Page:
The HairMax LaserComb is the first FDA Cleared tool that utilizes laser phototherapy to efficiently support hair development and treat hair loss in both men & women. Laser light is directly applied to the hair follicles, infusing them with the energy needed to excite growth factors, increase the growth phase, and help reestablish a healthy hair growth cycle. The LaserComb produces visible light in the red spectrum, which has been clinically proven to successfully treat hair loss and stimulate the hair follicles, resulting in hair growth. All living cells “like” light and your hair is no different. The most common example of light converting into chemical energy is photosynthesis, where plants are fed via light converted into chemical energy. Scientific studies on cell cultures have shown that laser penetrates into soft tissue and increases the action of adenosine triphosphate (ATP), a molecule that is a major carrier of energy from one reaction site to another in all living cells. Individual cells increase their activity level due to ATP. ATP plays an essential role in the cell as an energy transporter. In addition, the laser light therapy from the comb increases blood flow to the scalp, therefore, increasing circulation in the scalp, which helps with the elimination of DHT.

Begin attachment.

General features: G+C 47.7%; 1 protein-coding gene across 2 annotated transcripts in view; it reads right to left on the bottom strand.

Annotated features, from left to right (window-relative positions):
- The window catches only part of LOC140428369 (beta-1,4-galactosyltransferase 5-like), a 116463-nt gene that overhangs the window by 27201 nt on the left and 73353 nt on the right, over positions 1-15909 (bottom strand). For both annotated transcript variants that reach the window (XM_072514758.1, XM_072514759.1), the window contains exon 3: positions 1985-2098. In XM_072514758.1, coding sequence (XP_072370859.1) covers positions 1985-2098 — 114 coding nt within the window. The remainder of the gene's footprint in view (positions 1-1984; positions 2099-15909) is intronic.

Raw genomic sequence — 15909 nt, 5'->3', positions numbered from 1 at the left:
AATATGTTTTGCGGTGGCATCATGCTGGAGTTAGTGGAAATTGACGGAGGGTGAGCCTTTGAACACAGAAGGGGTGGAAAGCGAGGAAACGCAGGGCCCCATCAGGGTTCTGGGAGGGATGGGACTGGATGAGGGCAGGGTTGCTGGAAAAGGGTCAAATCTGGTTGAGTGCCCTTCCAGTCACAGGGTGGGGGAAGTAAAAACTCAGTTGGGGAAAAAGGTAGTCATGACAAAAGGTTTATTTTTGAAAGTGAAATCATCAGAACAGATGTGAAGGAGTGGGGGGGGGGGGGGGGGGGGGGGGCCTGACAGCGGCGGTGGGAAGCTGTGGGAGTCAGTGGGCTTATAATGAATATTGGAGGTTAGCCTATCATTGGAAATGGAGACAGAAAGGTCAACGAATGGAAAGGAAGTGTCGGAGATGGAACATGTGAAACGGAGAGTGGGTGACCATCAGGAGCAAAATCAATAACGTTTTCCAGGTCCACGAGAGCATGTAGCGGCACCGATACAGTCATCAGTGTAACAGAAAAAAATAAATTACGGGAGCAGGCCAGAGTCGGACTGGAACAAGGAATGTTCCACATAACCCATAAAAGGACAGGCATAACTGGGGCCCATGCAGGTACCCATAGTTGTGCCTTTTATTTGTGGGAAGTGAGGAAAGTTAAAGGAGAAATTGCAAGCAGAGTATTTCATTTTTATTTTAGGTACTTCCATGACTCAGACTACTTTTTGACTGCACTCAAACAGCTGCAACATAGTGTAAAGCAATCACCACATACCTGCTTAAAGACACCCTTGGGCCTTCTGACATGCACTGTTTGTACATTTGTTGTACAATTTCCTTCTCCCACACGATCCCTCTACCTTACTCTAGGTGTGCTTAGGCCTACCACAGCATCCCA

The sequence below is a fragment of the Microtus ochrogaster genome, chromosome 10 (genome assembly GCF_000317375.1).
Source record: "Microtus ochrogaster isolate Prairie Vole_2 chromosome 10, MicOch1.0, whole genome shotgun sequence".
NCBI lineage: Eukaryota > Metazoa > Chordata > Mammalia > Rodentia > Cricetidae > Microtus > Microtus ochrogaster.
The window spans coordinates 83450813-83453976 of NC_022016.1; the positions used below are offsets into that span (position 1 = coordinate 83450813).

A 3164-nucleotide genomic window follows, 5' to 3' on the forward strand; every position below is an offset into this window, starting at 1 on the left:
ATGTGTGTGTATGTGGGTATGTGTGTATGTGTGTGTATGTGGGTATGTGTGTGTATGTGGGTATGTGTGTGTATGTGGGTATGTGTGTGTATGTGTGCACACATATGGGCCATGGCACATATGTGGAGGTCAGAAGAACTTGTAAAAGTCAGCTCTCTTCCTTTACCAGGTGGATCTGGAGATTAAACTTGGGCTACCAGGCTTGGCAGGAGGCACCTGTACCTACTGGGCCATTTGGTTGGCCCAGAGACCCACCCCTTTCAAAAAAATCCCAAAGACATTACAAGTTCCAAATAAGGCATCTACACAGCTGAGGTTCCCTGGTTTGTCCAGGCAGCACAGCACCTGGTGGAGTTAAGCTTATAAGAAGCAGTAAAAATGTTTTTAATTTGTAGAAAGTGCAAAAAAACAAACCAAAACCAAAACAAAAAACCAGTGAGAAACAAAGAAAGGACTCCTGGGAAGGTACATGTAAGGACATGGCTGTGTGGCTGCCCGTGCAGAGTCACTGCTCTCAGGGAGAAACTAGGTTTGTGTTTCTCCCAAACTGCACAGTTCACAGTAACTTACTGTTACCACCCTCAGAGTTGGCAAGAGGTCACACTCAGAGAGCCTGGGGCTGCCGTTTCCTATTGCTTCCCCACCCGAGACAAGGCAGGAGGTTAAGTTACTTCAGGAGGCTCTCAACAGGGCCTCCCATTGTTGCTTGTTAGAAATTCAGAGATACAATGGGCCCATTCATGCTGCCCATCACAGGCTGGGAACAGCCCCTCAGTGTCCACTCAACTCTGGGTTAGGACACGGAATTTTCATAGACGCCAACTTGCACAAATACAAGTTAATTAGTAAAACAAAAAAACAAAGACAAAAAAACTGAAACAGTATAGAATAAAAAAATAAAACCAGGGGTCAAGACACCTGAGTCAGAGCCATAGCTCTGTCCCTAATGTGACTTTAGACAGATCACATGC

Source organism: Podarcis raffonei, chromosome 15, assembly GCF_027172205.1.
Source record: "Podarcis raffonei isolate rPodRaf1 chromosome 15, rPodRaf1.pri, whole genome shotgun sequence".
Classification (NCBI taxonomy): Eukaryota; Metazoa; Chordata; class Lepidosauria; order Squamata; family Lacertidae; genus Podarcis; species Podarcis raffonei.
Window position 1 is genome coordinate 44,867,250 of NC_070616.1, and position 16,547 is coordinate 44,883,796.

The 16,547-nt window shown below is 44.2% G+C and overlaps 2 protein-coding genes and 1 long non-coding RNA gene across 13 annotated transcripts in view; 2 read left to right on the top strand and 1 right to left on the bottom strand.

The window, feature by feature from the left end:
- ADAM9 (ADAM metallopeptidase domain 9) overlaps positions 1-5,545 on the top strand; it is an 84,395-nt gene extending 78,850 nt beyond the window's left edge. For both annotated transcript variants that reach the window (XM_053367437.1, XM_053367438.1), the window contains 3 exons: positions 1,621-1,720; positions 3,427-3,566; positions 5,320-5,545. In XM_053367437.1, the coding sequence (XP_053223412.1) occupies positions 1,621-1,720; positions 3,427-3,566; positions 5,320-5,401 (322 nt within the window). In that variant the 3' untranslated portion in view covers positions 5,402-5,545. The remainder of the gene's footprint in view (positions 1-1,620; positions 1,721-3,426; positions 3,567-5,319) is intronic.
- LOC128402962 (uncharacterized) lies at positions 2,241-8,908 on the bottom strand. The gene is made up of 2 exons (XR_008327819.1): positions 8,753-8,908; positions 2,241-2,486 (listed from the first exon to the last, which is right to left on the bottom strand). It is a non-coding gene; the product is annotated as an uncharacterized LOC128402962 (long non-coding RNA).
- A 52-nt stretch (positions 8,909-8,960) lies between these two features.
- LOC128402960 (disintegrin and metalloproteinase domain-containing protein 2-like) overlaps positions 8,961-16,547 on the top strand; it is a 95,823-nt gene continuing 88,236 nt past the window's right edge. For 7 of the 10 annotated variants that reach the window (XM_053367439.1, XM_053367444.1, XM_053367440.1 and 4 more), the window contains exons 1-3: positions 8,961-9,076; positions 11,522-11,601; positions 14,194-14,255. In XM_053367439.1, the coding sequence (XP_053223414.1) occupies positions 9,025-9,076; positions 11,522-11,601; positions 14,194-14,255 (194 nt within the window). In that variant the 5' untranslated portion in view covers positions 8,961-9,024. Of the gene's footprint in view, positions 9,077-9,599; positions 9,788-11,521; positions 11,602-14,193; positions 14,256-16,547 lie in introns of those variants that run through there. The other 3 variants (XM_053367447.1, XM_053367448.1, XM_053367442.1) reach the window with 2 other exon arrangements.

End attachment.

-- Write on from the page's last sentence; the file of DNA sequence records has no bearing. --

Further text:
The HairMax LaserComb also has a patented hair-parting mechanism allowing light to reach the scalp. Because of this feature, hair follicles reap the full benefits of phototherapy. The three cycles of hair growth are the anagen (growth phase), catagen (transition phase), and telogen (resting phase) phases. During the catagen and telogen phases, the LaserComb stimulates the hair follicles, which leads to shedding and promotes the growth of new hairs (anagen phase). For this reason, many people will experience increased shedding upon the initial use of the product. However, this should indicate the HairMax LaserComb is in fact working, and one should not be worried. The shedding should subside. In one recent study published in January 2014 in the American Journal of Clinical Dermatology, the laser comb was shown to be statistically significant compared to sham treatment at increasing terminal hair density by week 26. The improvements in hair density were independent of sex, age, and laser comb model, as long as the same laser dose was administered. The increase found in terminal hair count is similar to short-term studies done with minoxidil 5% topical solution or finasteride 1mg per day; however, the efficacy of the laser comb is not as good as these drugs have shown in longer studies (at least one year or longer). More studies are needed to determine the optimal duration of treatment and response as well as other types of hair loss conditions the laser comb may treat.